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Fantasy Zone Review Rewind

Cute but Deadly

After seeing the incredible success of Konami's shoot-'em-up Gradius, Sega sought to create an arcade game that could rival it. So in 1986, game designer Yoji Ishii (Flicky, Outrun, NiGHTS) came up with a concept that combined the whimsical sensibilities of Twinbee with a giddy samba-esque soundtrack to create Fantasy Zone. As a lighthearted take on side-scrolling shooters that later cemented the "cute-’em-up" subgenre.

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Hang-On & Astro Warrior Review Rewind

Motorcycles and space battles- together for the first time.

There are certain games that I’ve played combo cartridges that leave me wondering why they were sold as standalone releases in the first place. I found myself asking that question after playing the Hang-On/Astro Warrior compilation. I mean, don’t get me wrong- it’s nice to have both games on a cartridge. But neither one held much weight when all was said and done. Even so, I was still able to come away with some goodwill toward it. Unfortunately, I can’t say the same for Astro Warrior, but I’ll touch on that shortly. So, without further ado, let’s get to it.

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Thunder Blade Review Rewind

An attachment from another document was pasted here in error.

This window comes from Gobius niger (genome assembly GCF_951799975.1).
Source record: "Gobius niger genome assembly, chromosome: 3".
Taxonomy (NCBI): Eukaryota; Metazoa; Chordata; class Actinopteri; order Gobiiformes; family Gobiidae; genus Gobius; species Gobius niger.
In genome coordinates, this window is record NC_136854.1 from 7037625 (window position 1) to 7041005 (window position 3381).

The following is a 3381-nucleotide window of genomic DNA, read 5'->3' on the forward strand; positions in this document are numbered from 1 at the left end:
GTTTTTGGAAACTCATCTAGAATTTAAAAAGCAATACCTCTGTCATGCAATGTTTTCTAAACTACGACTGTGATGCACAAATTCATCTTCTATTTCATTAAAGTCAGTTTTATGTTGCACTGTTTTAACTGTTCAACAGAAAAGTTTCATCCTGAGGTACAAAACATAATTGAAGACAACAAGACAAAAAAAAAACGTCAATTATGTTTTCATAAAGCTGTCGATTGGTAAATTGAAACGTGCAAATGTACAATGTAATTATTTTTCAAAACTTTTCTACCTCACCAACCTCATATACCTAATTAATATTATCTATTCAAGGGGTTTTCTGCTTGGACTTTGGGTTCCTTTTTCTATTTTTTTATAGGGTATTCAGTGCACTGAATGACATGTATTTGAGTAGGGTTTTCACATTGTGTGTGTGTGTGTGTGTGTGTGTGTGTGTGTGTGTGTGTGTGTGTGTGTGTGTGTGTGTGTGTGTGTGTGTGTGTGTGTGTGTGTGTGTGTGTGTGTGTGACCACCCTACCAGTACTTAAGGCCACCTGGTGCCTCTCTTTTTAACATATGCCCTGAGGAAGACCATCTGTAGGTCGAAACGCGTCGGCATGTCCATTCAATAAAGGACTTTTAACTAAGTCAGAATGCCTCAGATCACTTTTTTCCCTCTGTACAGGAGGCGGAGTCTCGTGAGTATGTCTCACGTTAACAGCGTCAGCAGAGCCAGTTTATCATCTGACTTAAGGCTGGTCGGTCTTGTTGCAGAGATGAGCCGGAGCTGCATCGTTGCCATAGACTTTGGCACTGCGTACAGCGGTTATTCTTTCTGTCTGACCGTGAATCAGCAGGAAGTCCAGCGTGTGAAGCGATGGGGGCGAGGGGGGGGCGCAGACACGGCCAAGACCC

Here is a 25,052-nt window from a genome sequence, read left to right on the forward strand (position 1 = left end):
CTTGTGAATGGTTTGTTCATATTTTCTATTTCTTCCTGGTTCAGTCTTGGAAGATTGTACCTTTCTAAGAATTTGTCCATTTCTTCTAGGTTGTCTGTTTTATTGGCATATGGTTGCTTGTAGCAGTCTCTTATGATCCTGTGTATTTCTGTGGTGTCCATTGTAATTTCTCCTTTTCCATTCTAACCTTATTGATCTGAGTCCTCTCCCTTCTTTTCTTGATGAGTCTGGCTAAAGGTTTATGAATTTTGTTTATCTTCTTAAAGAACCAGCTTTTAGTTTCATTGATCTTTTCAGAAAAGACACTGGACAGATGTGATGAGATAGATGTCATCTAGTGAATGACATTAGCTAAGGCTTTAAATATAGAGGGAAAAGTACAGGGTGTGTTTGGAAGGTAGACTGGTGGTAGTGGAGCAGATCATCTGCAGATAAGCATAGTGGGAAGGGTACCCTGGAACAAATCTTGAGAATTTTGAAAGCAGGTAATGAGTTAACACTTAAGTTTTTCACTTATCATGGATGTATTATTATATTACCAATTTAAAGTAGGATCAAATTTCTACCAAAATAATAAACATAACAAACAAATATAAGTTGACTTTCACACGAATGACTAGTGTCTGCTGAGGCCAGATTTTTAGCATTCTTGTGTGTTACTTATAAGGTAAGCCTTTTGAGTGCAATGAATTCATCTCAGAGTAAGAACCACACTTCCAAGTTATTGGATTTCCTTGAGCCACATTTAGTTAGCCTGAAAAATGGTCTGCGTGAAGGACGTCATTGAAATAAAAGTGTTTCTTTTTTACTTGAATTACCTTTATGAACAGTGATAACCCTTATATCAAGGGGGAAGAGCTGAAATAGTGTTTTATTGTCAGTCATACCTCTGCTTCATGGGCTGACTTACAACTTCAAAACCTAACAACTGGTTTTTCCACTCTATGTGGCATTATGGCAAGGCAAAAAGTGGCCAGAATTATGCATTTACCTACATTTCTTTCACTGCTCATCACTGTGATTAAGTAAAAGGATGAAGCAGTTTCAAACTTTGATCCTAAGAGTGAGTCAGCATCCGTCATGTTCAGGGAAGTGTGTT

Blue Thunder

There comes a time in every reviewer's life when they have to push themselves to review a game.  It's not because the game is so near and dear to their heart that they find it difficult to be objective and honest. Nor is it because the game turned out to be unexpectedly challenging and keeps the reviewer on their toes. On the contrary, some games can be cringe-inducing because you can barely make it past stage one and they just aren’t very fun. Thunder Blade was such a game for me. I held off for months from reviewing this in part because it was so frustratingly difficult that I had to just walk away from it for weeks at a time. When I finally made it to stage two, my will was already broken.

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R-Type Review Rewind

In space, no one can hear you flicker.

When R-Type showed up on the arcade scene in 1987, it was a force to be reckoned with. Thanks to its razor-sharp graphics and techno-organic alien atmosphere, the game quickly became considered to be one of the best shoot 'em ups (SHMUPs) of its time, rivaling the popularity of the Gradius series. With this arcade gem's success, it was only logical that it should be ported to every major home console, right? In theory, yes, but in reality, it saw a release on only two video game systems compared to being ported to at least eight personal computer systems at the time. Of the scarce home console releases, the Sega Master System saw a port of R-Type in 1988. Although faithful to the arcade version in terms of content, the game takes a nosedive when the action gets heavy.

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